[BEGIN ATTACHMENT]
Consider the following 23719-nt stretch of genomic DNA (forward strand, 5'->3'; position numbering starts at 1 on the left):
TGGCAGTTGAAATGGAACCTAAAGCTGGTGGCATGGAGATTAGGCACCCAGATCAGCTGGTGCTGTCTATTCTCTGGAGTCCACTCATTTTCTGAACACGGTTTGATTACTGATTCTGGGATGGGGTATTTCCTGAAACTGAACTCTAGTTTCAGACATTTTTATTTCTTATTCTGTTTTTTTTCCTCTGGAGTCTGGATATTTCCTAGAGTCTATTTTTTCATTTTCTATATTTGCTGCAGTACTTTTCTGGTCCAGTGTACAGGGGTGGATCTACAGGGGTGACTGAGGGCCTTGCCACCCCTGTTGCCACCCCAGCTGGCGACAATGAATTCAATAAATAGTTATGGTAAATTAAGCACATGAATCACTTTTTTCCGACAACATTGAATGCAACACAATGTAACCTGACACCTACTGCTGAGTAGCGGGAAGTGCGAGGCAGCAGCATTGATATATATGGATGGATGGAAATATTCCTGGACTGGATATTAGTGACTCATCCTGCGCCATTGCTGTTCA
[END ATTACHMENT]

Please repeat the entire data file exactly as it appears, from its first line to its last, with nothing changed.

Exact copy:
Consider the following 23719-nt stretch of genomic DNA (forward strand, 5'->3'; position numbering starts at 1 on the left):
TGGCAGTTGAAATGGAACCTAAAGCTGGTGGCATGGAGATTAGGCACCCAGATCAGCTGGTGCTGTCTATTCTCTGGAGTCCACTCATTTTCTGAACACGGTTTGATTACTGATTCTGGGATGGGGTATTTCCTGAAACTGAACTCTAGTTTCAGACATTTTTATTTCTTATTCTGTTTTTTTTCCTCTGGAGTCTGGATATTTCCTAGAGTCTATTTTTTCATTTTCTATATTTGCTGCAGTACTTTTCTGGTCCAGTGTACAGGGGTGGATCTACAGGGGTGACTGAGGGCCTTGCCACCCCTGTTGCCACCCCAGCTGGCGACAATGAATTCAATAAATAGTTATGGTAAATTAAGCACATGAATCACTTTTTTCCGACAACATTGAATGCAACACAATGTAACCTGACACCTACTGCTGAGTAGCGGGAAGTGCGAGGCAGCAGCATTGATATATATGGATGGATGGAAATATTCCTGGACTGGATATTAGTGACTCATCCTGCGCCATTGCTGTTCA